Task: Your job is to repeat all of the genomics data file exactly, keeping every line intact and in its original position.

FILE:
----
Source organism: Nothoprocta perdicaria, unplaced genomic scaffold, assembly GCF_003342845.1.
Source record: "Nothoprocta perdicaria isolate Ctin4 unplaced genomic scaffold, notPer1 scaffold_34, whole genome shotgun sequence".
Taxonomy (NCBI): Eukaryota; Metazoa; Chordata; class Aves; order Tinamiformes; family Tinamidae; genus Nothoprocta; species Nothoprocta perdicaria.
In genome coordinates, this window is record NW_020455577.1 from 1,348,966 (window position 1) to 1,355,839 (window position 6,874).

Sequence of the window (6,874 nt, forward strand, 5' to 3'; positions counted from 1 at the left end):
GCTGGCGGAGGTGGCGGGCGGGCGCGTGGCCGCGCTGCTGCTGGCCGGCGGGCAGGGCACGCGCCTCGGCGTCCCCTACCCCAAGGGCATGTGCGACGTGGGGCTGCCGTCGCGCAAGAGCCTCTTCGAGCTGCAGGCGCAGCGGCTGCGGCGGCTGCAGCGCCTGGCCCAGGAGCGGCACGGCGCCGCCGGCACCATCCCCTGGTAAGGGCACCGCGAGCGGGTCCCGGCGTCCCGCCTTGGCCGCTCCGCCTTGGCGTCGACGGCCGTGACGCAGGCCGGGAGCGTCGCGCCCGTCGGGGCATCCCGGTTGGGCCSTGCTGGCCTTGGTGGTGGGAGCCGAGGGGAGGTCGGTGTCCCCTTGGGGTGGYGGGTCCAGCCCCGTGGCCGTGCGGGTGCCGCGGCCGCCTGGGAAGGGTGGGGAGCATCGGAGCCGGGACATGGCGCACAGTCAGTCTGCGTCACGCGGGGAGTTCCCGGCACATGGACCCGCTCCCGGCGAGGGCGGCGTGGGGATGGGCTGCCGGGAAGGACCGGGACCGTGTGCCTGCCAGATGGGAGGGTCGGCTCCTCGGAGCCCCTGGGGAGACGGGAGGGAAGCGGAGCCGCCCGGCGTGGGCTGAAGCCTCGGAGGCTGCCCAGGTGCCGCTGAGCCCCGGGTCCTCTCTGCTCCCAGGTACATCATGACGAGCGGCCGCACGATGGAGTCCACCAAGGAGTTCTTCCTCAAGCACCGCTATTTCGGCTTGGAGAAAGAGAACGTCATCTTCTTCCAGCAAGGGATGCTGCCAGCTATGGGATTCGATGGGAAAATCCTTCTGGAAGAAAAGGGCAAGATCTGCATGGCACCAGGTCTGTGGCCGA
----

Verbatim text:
Source organism: Nothoprocta perdicaria, unplaced genomic scaffold, assembly GCF_003342845.1.
Source record: "Nothoprocta perdicaria isolate Ctin4 unplaced genomic scaffold, notPer1 scaffold_34, whole genome shotgun sequence".
Taxonomy (NCBI): Eukaryota; Metazoa; Chordata; class Aves; order Tinamiformes; family Tinamidae; genus Nothoprocta; species Nothoprocta perdicaria.
In genome coordinates, this window is record NW_020455577.1 from 1,348,966 (window position 1) to 1,355,839 (window position 6,874).

Sequence of the window (6,874 nt, forward strand, 5' to 3'; positions counted from 1 at the left end):
GCTGGCGGAGGTGGCGGGCGGGCGCGTGGCCGCGCTGCTGCTGGCCGGCGGGCAGGGCACGCGCCTCGGCGTCCCCTACCCCAAGGGCATGTGCGACGTGGGGCTGCCGTCGCGCAAGAGCCTCTTCGAGCTGCAGGCGCAGCGGCTGCGGCGGCTGCAGCGCCTGGCCCAGGAGCGGCACGGCGCCGCCGGCACCATCCCCTGGTAAGGGCACCGCGAGCGGGTCCCGGCGTCCCGCCTTGGCCGCTCCGCCTTGGCGTCGACGGCCGTGACGCAGGCCGGGAGCGTCGCGCCCGTCGGGGCATCCCGGTTGGGCCSTGCTGGCCTTGGTGGTGGGAGCCGAGGGGAGGTCGGTGTCCCCTTGGGGTGGYGGGTCCAGCCCCGTGGCCGTGCGGGTGCCGCGGCCGCCTGGGAAGGGTGGGGAGCATCGGAGCCGGGACATGGCGCACAGTCAGTCTGCGTCACGCGGGGAGTTCCCGGCACATGGACCCGCTCCCGGCGAGGGCGGCGTGGGGATGGGCTGCCGGGAAGGACCGGGACCGTGTGCCTGCCAGATGGGAGGGTCGGCTCCTCGGAGCCCCTGGGGAGACGGGAGGGAAGCGGAGCCGCCCGGCGTGGGCTGAAGCCTCGGAGGCTGCCCAGGTGCCGCTGAGCCCCGGGTCCTCTCTGCTCCCAGGTACATCATGACGAGCGGCCGCACGATGGAGTCCACCAAGGAGTTCTTCCTCAAGCACCGCTATTTCGGCTTGGAGAAAGAGAACGTCATCTTCTTCCAGCAAGGGATGCTGCCAGCTATGGGATTCGATGGGAAAATCCTTCTGGAAGAAAAGGGCAAGATCTGCATGGCACCAGGTCTGTGGCCGA